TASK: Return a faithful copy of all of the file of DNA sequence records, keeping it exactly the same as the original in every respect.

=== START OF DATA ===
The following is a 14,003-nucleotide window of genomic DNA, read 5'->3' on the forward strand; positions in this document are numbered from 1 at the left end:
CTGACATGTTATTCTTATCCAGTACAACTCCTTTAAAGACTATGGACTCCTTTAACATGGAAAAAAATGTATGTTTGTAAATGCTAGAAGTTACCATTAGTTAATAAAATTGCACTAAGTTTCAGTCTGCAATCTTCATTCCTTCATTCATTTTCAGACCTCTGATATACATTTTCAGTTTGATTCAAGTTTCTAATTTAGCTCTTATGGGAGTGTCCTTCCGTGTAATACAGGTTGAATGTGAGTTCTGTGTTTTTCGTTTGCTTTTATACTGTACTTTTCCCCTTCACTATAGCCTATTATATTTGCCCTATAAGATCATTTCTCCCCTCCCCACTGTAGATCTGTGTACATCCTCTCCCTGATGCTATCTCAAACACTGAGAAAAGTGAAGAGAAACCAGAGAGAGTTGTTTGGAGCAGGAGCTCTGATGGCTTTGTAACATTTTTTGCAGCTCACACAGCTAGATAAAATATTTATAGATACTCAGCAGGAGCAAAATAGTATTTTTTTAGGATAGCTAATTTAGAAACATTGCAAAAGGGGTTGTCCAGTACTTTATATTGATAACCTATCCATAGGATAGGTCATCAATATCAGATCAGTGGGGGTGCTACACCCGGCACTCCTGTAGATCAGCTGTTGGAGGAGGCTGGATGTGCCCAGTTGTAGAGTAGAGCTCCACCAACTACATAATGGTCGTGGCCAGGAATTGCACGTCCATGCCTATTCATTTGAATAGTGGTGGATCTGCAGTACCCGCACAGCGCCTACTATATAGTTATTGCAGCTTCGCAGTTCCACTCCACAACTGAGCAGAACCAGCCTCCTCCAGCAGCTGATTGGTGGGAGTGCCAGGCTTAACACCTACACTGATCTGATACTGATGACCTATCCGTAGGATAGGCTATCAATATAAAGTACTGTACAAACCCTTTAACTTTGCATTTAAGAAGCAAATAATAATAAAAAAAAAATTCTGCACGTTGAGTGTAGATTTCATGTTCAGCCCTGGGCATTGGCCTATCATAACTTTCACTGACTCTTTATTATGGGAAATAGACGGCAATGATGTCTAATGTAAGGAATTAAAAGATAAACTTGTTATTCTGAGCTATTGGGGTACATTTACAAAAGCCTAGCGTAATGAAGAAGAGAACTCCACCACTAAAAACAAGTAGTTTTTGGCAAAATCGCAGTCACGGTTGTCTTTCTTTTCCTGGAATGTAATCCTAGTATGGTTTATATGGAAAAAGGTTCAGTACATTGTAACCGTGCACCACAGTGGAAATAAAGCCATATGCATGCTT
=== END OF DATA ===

The following is a 14,003-nucleotide window of genomic DNA, read 5'->3' on the forward strand; positions in this document are numbered from 1 at the left end:
CTGACATGTTATTCTTATCCAGTACAACTCCTTTAAAGACTATGGACTCCTTTAACATGGAAAAAAATGTATGTTTGTAAATGCTAGAAGTTACCATTAGTTAATAAAATTGCACTAAGTTTCAGTCTGCAATCTTCATTCCTTCATTCATTTTCAGACCTCTGATATACATTTTCAGTTTGATTCAAGTTTCTAATTTAGCTCTTATGGGAGTGTCCTTCCGTGTAATACAGGTTGAATGTGAGTTCTGTGTTTTTCGTTTGCTTTTATACTGTACTTTTCCCCTTCACTATAGCCTATTATATTTGCCCTATAAGATCATTTCTCCCCTCCCCACTGTAGATCTGTGTACATCCTCTCCCTGATGCTATCTCAAACACTGAGAAAAGTGAAGAGAAACCAGAGAGAGTTGTTTGGAGCAGGAGCTCTGATGGCTTTGTAACATTTTTTGCAGCTCACACAGCTAGATAAAATATTTATAGATACTCAGCAGGAGCAAAATAGTATTTTTTTAGGATAGCTAATTTAGAAACATTGCAAAAGGGGTTGTCCAGTACTTTATATTGATAACCTATCCATAGGATAGGTCATCAATATCAGATCAGTGGGGGTGCTACACCCGGCACTCCTGTAGATCAGCTGTTGGAGGAGGCTGGATGTGCCCAGTTGTAGAGTAGAGCTCCACCAACTACATAATGGTCGTGGCCAGGAATTGCACGTCCATGCCTATTCATTTGAATAGTGGTGGATCTGCAGTACCCGCACAGCGCCTACTATATAGTTATTGCAGCTTCGCAGTTCCACTCCACAACTGAGCAGAACCAGCCTCCTCCAGCAGCTGATTGGTGGGAGTGCCAGGCTTAACACCTACACTGATCTGATACTGATGACCTATCCGTAGGATAGGCTATCAATATAAAGTACTGTACAAACCCTTTAACTTTGCATTTAAGAAGCAAATAATAATAAAAAAAAAATTCTGCACGTTGAGTGTAGATTTCATGTTCAGCCCTGGGCATTGGCCTATCATAACTTTCACTGACTCTTTATTATGGGAAATAGACGGCAATGATGTCTAATGTAAGGAATTAAAAGATAAACTTGTTATTCTGAGCTATTGGGGTACATTTACAAAAGCCTAGCGTAATGAAGAAGAGAACTCCACCACTAAAAACAAGTAGTTTTTGGCAAAATCGCAGTCACGGTTGTCTTTCTTTTCCTGGAATGTAATCCTAGTATGGTTTATATGGAAAAAGGTTCAGTACATTGTAACCGTGCACCACAGTGGAAATAAAGCCATATGCATGCTT